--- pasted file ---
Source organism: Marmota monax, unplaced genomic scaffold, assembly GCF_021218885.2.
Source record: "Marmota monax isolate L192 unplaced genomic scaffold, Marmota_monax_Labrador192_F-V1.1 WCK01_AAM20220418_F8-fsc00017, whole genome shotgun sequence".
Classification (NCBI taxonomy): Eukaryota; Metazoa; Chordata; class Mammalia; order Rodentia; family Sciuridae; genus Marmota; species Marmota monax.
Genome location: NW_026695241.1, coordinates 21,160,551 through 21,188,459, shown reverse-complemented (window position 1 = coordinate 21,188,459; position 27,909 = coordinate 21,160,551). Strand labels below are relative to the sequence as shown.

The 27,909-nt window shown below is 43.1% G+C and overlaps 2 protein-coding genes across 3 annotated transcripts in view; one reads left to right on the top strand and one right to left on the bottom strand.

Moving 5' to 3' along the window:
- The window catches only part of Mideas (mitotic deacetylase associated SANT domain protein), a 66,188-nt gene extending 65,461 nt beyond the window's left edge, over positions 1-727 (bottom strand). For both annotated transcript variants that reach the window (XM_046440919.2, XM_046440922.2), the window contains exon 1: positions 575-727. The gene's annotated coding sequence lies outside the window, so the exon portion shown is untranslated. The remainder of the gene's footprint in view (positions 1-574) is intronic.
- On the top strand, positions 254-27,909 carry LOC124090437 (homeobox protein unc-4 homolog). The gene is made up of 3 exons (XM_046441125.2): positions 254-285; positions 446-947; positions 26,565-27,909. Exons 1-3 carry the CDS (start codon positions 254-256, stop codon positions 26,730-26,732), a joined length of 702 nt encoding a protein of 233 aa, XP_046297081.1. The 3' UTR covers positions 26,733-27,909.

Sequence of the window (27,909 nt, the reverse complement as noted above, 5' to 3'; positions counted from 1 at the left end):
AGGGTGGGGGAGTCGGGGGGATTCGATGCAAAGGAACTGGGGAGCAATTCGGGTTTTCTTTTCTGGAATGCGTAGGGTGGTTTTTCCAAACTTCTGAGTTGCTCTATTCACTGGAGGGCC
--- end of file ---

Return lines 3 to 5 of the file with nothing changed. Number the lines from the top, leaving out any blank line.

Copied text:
Classification (NCBI taxonomy): Eukaryota; Metazoa; Chordata; class Mammalia; order Rodentia; family Sciuridae; genus Marmota; species Marmota monax.
Genome location: NW_026695241.1, coordinates 21,160,551 through 21,188,459, shown reverse-complemented (window position 1 = coordinate 21,188,459; position 27,909 = coordinate 21,160,551). Strand labels below are relative to the sequence as shown.

The 27,909-nt window shown below is 43.1% G+C and overlaps 2 protein-coding genes across 3 annotated transcripts in view; one reads left to right on the top strand and one right to left on the bottom strand.